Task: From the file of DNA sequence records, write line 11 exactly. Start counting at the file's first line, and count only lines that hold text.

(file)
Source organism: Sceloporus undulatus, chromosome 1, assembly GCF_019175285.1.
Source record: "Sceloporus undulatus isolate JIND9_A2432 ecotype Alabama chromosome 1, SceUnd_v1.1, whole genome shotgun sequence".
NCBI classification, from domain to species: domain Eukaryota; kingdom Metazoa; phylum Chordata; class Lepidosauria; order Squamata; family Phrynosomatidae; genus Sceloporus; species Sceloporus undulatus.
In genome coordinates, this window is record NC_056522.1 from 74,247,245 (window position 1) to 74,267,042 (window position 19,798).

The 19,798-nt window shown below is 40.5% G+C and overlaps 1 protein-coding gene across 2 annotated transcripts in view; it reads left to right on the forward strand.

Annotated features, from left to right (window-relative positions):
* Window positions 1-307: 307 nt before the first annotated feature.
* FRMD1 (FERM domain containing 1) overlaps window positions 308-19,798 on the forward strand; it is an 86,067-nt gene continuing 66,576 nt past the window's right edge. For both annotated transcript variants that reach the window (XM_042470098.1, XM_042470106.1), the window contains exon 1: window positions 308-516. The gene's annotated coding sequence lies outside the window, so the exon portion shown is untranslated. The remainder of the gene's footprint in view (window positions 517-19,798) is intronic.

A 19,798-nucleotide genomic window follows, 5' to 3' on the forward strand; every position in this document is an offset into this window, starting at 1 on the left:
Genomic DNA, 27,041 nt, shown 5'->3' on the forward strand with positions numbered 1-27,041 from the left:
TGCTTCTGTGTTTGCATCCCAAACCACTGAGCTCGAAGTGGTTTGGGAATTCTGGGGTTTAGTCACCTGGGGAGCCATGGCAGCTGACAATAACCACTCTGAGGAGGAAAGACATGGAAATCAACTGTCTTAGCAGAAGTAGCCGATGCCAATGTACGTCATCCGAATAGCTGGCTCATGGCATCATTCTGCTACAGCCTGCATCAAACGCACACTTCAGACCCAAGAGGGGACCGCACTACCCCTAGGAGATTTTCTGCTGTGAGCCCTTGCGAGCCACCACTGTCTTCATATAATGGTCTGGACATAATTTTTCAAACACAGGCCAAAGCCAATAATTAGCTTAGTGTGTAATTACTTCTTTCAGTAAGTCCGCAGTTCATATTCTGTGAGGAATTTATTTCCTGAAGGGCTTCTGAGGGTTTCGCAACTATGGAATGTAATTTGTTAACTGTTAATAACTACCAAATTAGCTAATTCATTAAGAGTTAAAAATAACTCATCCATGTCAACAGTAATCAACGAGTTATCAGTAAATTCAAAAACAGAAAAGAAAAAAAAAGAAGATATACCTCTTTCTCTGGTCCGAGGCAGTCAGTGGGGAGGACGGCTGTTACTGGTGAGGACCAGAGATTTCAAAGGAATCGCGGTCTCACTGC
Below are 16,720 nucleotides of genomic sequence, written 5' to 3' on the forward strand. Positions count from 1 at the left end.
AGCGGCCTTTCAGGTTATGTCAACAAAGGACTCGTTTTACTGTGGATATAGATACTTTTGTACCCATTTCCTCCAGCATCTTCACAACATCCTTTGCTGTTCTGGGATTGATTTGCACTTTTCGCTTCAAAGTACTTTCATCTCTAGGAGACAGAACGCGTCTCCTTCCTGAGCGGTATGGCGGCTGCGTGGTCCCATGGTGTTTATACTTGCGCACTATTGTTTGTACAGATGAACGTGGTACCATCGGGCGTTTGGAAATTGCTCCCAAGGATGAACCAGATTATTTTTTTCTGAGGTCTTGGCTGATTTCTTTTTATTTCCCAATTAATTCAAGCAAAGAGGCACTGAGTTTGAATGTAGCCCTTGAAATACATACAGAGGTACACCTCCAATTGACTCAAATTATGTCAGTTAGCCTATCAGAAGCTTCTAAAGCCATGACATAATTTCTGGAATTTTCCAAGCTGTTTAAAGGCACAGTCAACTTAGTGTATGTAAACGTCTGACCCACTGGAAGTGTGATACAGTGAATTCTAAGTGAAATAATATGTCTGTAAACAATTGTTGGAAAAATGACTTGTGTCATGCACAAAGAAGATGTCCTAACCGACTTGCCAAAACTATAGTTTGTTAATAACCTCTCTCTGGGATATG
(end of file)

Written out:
TGCTTCTGTGTTTGCATCCCAAACCACTGAGCTCGAAGTGGTTTGGGAATTCTGGGGTTTAGTCACCTGGGGAGCCATGGCAGCTGACAATAACCACTCTGAGGAGGAAAGACATGGAAATCAACTGTCTTAGCAGAAGTAGCCGATGCCAATGTACGTCATCCGAATAGCTGGCTCATGGCATCATTCTGCTACAGCCTGCATCAAACGCACACTTCAGACCCAAGAGGGGACCGCACTACCCCTAGGAGATTTTCTGCTGTGAGCCCTTGCGAGCCACCACTGTCTTCATATAATGGTCTGGACATAATTTTTCAAACACAGGCCAAAGCCAATAATTAGCTTAGTGTGTAATTACTTCTTTCAGTAAGTCCGCAGTTCATATTCTGTGAGGAATTTATTTCCTGAAGGGCTTCTGAGGGTTTCGCAACTATGGAATGTAATTTGTTAACTGTTAATAACTACCAAATTAGCTAATTCATTAAGAGTTAAAAATAACTCATCCATGTCAACAGTAATCAACGAGTTATCAGTAAATTCAAAAACAGAAAAGAAAAAAAAAGAAGATATACCTCTTTCTCTGGTCCGAGGCAGTCAGTGGGGAGGACGGCTGTTACTGGTGAGGACCAGAGATTTCAAAGGAATCGCGGTCTCACTGC